Although Hollywood remains the reference in cinema, far more movies are actually produced outside the US. The two main producers are the EU and India. At this year’s Cannes Film festival (May 8-19), two powerhouses of world cinema will be sharing the spotlight.
Following a joint statement by the prime minister of India and president of France, the Embassy of France in India and UniFrance (the body that promotes French films abroad) will organise the first ‘India Day’ at Terrasse UniFrance, Cannes on May 11 2019.
French and Indian film industries
“This will mark the first of the regular professional meetings bringing together the French and Indian film industries, offering them opportunities to collaborate on common projects as well as augment the sales and distribution of Indian and French films,” it said.
In parallel, India’s Union Minister for Information and Broadcasting Smriti Irani will inaugurate the India Pavilion, organised in partnership with the Federation of Indian Chambers of Commerce and Industry (FICCI) to provide a platform for stakeholders to market their films.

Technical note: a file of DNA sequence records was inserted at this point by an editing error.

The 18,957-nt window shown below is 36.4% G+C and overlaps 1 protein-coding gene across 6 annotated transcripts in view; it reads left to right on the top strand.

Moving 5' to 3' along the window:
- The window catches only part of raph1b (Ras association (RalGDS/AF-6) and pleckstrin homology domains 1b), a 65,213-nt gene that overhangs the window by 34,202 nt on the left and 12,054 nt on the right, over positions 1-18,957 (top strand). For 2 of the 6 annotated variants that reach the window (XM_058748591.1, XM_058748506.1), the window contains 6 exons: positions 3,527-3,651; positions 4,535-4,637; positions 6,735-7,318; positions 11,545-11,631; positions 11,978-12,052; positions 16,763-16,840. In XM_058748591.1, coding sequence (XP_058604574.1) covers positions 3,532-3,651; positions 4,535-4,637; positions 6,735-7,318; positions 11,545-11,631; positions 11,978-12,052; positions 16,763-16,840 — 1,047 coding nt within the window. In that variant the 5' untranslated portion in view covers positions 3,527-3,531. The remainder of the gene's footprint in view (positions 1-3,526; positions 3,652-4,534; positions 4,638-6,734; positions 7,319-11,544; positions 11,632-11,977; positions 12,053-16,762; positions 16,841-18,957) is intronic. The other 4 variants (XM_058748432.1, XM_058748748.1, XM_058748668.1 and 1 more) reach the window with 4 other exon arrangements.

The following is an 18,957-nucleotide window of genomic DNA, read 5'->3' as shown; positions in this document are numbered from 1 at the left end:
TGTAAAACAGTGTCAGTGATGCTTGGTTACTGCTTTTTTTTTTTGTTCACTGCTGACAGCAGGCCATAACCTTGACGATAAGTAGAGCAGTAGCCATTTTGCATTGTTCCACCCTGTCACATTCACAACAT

Among the professionals that will attend ‘India Day’ will be actor-director Nandita Das (a former jury member) for her biopic “Manto”, which features actor Nawazuddin Siddiqui as the Urdu author, and Ken Scott, director of the Indo-French co-production “The Extraordinary Journey of the Fakir” along with actor Dhanush, who makes his international debut in this film. Rohena Gera will also be attending with her debut feature film “Sir” featuring actress Tillotama Shome and Michelin-star chef Vikas Khanna for his directorial debut “The Last Color”.
Nonetheless, despite a strong cinema sector, India has yet to make a significant mark in the actual selection for the coveted Palme d’Or award. I would argue that this is just a question of time.